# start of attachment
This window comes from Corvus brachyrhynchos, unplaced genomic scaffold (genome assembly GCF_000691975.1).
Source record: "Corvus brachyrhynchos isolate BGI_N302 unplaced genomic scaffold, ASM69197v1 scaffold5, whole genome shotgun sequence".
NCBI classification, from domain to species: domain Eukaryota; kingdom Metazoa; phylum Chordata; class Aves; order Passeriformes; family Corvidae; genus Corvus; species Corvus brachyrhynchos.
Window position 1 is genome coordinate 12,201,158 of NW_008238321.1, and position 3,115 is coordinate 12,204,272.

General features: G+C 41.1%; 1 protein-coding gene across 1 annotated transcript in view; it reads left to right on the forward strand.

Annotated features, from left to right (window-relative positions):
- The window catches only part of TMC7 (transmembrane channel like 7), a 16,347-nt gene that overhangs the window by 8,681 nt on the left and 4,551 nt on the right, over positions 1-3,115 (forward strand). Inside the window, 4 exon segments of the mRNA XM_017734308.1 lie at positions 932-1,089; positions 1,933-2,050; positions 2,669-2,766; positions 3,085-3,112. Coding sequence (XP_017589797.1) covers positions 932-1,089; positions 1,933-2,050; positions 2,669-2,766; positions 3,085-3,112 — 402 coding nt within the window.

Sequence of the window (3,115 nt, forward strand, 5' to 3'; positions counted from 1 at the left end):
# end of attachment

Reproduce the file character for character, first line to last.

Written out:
This window comes from Corvus brachyrhynchos, unplaced genomic scaffold (genome assembly GCF_000691975.1).
Source record: "Corvus brachyrhynchos isolate BGI_N302 unplaced genomic scaffold, ASM69197v1 scaffold5, whole genome shotgun sequence".
NCBI classification, from domain to species: domain Eukaryota; kingdom Metazoa; phylum Chordata; class Aves; order Passeriformes; family Corvidae; genus Corvus; species Corvus brachyrhynchos.
Window position 1 is genome coordinate 12,201,158 of NW_008238321.1, and position 3,115 is coordinate 12,204,272.

General features: G+C 41.1%; 1 protein-coding gene across 1 annotated transcript in view; it reads left to right on the forward strand.

Annotated features, from left to right (window-relative positions):
- The window catches only part of TMC7 (transmembrane channel like 7), a 16,347-nt gene that overhangs the window by 8,681 nt on the left and 4,551 nt on the right, over positions 1-3,115 (forward strand). Inside the window, 4 exon segments of the mRNA XM_017734308.1 lie at positions 932-1,089; positions 1,933-2,050; positions 2,669-2,766; positions 3,085-3,112. Coding sequence (XP_017589797.1) covers positions 932-1,089; positions 1,933-2,050; positions 2,669-2,766; positions 3,085-3,112 — 402 coding nt within the window.

Sequence of the window (3,115 nt, forward strand, 5' to 3'; positions counted from 1 at the left end):